Red Sea Wrecks

The Red Sea is home to a large number of wrecks ranging in age and historical significance.  There are three famous Red Sea wrecks which are reachable from Sharm el Sheikh and which Blue Lagoon Diving Center would like to share with you.

Red Sea Wreck DunravenDunraven

The wreck of the Dunraven a British Steamship that was bound for Bombay now sits in the straits of Gubal at a depth of 28m at the base of a sloping reef with a beacon marking the southern tip of Sha’ab Mahmud.  Carrying a cargo of timber and cotton which was lost when a fire broke out and the ship hit the reef and sank.  The holds are now empty but are home to an abundance of marine life.

Red Sea Wreck DunravenPenetration is easy and the light that streams into the hold makes for some great photography.  Schools of Glass Fish and many scorpion fish can be found around the engine area with the dive ending on the reef.

An early morning departure is needed as the wreck is situated several hours from Sharm el Sheikh.  The second dive is conducted in Ras Mohammed Marine Park.

A BBC documentary shows the discovery of the wreck and its identification and makes for interesting viewing.


Red Sea Wreck Thistlegorm SS Thistlegorm

The wreck of the SS Thistlegorm a steamship with a gross tonnage of 4898 and length of 126m is situated in the Straits of Gubal was sunk by German bombers in WWII.

Fished for many years by the local Bedouin community, Jacques Cousteau discovered the wreck in 1955 and his dives on her featured on his series The Undersea World.  Her location was kept a secret and she was rediscovered in 1974 with her location being published in 1992.

Red Sea Wreck Thistlegorm AmmunitionThe wreck itself lays at 30m with the deck at 15m with much of its cargo intact divers  will see motorbikes (as ridden by Steve McQueen in the Great Escape), trucks, guns, ammunition and even wellington boots all from the 1940’s!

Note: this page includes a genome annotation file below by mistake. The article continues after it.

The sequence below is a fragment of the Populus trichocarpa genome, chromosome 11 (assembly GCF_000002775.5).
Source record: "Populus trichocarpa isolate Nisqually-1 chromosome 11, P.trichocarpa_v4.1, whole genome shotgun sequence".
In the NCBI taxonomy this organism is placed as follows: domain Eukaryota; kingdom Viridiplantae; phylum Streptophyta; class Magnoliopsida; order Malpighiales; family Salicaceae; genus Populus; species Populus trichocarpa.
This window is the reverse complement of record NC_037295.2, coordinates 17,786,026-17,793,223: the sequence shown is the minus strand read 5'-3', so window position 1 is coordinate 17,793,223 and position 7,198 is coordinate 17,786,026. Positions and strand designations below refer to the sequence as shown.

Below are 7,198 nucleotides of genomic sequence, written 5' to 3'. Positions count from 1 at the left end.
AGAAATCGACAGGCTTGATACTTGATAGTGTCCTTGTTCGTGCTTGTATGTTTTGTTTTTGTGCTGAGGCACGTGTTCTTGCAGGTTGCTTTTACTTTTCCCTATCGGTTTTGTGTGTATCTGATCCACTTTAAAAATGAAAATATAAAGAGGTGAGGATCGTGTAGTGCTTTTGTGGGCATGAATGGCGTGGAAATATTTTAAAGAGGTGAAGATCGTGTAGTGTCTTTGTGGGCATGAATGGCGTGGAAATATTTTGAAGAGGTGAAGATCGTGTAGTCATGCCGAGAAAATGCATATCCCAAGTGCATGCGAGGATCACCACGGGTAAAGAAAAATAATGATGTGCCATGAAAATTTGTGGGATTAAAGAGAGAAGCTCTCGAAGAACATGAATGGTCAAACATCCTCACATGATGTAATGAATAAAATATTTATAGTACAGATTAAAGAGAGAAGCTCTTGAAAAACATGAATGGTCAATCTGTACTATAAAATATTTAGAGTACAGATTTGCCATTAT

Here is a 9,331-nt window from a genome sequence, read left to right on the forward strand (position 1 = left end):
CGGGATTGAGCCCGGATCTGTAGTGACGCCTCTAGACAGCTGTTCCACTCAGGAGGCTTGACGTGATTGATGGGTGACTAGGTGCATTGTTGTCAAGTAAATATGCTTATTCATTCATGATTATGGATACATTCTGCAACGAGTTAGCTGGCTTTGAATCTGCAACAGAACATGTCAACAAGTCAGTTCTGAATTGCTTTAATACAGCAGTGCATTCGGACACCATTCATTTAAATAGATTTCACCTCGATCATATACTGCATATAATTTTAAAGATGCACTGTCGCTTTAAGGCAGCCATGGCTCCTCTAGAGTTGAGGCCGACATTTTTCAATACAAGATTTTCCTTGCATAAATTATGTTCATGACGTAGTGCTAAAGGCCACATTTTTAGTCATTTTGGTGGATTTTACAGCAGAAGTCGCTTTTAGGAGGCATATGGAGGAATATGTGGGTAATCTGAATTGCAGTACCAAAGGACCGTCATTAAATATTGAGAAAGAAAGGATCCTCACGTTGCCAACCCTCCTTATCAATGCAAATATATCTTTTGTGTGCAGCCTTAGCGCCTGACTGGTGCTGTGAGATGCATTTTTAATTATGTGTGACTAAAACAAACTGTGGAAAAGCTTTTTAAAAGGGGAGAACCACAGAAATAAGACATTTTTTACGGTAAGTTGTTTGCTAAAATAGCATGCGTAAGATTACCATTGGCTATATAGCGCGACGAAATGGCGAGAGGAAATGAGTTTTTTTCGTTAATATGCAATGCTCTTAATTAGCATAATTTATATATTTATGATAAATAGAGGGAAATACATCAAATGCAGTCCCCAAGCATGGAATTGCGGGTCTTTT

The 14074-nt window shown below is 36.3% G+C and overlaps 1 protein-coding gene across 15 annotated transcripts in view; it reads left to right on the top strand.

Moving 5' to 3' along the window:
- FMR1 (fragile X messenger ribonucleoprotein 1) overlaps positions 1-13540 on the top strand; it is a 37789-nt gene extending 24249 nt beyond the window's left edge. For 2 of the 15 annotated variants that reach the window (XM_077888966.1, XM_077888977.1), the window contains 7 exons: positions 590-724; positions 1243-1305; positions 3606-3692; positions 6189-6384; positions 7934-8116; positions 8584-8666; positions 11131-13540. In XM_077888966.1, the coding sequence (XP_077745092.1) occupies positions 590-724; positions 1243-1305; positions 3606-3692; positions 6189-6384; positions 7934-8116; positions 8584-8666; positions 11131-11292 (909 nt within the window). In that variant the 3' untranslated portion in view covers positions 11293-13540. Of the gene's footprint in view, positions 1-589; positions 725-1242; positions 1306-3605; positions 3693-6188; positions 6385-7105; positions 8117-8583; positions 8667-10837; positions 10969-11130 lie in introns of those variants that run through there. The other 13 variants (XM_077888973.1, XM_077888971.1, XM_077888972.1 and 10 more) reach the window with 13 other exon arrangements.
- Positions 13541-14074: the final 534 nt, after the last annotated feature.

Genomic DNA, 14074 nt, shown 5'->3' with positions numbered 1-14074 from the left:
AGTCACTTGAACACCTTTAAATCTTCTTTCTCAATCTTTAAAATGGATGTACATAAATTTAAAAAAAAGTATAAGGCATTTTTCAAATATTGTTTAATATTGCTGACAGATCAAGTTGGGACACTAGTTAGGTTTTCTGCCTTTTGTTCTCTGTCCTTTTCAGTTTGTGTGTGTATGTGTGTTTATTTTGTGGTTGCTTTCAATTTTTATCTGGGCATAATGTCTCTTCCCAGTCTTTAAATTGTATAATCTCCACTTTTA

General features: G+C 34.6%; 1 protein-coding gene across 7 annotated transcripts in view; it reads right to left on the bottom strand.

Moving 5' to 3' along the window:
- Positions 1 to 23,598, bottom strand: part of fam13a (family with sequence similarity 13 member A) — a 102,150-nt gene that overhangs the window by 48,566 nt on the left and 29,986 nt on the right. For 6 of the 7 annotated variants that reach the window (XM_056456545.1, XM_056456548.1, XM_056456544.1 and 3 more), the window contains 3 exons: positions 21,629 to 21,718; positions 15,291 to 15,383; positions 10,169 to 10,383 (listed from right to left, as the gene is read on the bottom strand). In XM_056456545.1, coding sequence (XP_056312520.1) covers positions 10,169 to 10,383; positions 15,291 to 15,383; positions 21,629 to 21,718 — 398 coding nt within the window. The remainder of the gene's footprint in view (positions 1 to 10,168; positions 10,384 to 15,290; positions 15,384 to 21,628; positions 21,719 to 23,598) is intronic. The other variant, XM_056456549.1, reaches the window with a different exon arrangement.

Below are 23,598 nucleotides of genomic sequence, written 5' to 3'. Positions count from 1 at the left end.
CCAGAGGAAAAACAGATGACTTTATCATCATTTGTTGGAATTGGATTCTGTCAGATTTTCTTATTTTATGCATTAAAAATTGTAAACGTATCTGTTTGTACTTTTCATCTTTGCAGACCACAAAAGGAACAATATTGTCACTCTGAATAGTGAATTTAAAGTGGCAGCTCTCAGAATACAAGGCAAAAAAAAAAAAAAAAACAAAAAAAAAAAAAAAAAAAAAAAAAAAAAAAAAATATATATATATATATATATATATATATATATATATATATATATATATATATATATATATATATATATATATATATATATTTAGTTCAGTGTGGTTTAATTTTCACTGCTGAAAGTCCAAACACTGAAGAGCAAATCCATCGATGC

The blast area is large and divers’ can easily envision the explosion and the speed at which she sank.  Her large propeller and the guns at her stern are still intact.

The journey to the SS Thistlegorm requires an early start with breakfast also being served on board – adding to the adventure.  The day consists of two dives on the wreck and if time permits – an optional third dive at Ras Mohammed National Park.

Due to the sometimes strong currents this is considered to be a dive for those with experience beyond entry level certification.

Red Sea Wreck Rosalie Moller

Rosalie Moller

The position of the Rosalie Moller was given away when the light from the blast of the SS Thistlegorm lit up the light sky.  The WWII bombers returned to successfully hit the Rosalie Moller but as she was a collier for the fleet carrying a cargo of Welsh Coal and not munitions like her sister ship the Thistlegorm took quite some time to sink and is more or less intact.

The 108m long Rosalie Moller now lays at 50m with her deck at 35m.  Visibility can sometimes be limited and due to this and her depth this wreck can only be dived by the most advanced of divers.

Red Sea Wreck Rosalie Moller Bow

The propeller and rudder are huge and as she is so intact a tour of the outside provides a better dive than actual penetration as due to the silt visibility can become zero.  Officers’ and engineers’ rooms, the dispensary and a medical room are on the deck level, with the captain’s quarters and dining room above.

The marine life on this wreck is simply amazing with the deck being alive with fish.  A great Red Sea Wreck!